While the introduction of Covid-19 vaccines is bringing much-needed hope after a very difficult year, it doesn’t mean the NHS will be back to normal any time soon.
The post-pandemic NHS is likely to look very different, yet this is not necessarily a bad thing.
Throughout the pandemic many lessons have been learned amid rapid changes to ways of working. Continuing to provide safe and effective health care for people other than those who have Covid-19 is essential and this has become possible in many cases using technology such as online consultations to triage patients alongside other technology such as telehealth.
We have also seen a greater focus on preventative care but for this to be effective we must understand the needs of local communities and where best to place resources to encourage healthier habits.
Combining data to make predictions about future use
Proactive health relies on being able to identify where care and resources are needed the most, to reduce demand on general healthcare services and also to reduce the number of people who are likely to become severely affected by the virus.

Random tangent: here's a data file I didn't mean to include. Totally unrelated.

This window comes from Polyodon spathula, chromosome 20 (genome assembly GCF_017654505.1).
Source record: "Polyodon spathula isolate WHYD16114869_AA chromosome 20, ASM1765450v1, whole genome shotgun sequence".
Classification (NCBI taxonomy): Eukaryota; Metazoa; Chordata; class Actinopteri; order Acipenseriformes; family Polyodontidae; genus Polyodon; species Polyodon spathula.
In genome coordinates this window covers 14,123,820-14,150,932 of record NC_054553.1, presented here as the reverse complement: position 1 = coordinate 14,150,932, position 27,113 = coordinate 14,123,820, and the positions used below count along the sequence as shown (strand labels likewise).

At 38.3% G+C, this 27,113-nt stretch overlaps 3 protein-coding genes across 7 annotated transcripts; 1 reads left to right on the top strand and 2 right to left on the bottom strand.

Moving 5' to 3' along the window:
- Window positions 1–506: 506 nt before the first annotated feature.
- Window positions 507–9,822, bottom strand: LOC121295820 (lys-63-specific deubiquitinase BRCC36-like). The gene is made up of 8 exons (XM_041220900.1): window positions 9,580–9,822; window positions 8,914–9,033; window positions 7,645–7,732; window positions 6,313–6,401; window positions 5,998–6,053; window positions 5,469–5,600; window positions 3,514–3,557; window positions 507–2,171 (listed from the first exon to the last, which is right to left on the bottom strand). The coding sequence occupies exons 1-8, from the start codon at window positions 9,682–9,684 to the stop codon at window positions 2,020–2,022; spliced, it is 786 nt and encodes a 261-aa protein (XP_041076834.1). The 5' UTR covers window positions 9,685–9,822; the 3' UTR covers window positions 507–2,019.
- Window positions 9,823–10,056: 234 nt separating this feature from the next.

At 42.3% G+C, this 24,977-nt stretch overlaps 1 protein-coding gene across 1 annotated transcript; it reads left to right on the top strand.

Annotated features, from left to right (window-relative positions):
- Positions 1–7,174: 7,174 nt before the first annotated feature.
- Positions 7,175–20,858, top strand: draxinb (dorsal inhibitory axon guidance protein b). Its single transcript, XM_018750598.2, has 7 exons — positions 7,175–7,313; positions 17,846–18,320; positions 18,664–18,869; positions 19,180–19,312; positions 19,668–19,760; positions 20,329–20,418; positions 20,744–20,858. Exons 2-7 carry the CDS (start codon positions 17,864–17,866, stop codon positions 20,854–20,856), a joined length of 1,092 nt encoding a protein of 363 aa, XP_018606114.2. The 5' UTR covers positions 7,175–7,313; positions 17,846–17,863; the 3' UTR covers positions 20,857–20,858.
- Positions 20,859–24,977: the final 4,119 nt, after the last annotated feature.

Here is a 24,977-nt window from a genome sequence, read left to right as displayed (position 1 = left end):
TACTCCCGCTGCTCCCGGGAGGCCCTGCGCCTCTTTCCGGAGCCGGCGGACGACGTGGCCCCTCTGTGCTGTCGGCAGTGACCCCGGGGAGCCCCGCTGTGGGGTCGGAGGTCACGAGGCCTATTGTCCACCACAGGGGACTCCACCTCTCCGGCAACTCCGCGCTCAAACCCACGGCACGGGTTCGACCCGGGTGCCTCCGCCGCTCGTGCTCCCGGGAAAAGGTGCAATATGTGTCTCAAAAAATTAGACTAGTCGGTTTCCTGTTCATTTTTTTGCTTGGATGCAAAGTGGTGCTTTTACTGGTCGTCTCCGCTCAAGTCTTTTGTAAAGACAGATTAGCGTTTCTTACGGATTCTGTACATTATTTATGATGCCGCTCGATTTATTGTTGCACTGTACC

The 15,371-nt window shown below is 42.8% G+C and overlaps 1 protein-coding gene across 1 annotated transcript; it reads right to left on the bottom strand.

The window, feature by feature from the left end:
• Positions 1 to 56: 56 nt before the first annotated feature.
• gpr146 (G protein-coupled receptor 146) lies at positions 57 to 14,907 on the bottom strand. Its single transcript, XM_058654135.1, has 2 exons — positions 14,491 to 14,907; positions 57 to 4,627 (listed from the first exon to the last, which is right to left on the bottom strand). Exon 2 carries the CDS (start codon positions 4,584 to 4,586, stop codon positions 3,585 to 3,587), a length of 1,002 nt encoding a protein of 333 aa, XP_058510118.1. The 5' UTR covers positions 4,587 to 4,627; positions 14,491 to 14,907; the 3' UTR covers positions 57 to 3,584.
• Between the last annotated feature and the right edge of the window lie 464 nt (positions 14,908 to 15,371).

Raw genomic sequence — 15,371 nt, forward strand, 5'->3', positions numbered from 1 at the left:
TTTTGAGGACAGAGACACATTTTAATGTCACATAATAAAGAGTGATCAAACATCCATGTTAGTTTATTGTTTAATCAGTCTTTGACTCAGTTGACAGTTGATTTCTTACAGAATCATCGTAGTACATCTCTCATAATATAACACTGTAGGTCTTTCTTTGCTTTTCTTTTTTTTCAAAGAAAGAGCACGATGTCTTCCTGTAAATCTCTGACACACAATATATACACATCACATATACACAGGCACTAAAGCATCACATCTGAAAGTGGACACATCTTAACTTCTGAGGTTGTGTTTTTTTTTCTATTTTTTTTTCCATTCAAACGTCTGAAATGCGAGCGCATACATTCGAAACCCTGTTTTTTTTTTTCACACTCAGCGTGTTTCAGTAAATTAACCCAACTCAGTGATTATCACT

Combining data collected by different providers within local health systems will help to build a picture of demand and help us make better predictions about given cohorts of patients. This twin track approach of making the most of online solutions and, at the same time using predictive risk modelling that can provide a view of health needs across the local health system, should help to ease future pressures on health and care services.
This in turn means joined up systems with the ability to allow contact between community and acute systems will be crucial in sharing swiftly changing information, advice and alerts as well as being able to prioritise patients to ensure the best care. Having a helicopter view of what is happening in local communities - not just hospitals – will be critical to ensure swift action where new outbreaks inevitably occur.
The CHKS Advisory Board recently discussed the challenge of sharing data between acute settings and other providers in the health and care system to support greater integration - its recommendations are particularly relevant in this post-pandemic phase and you can read the report here.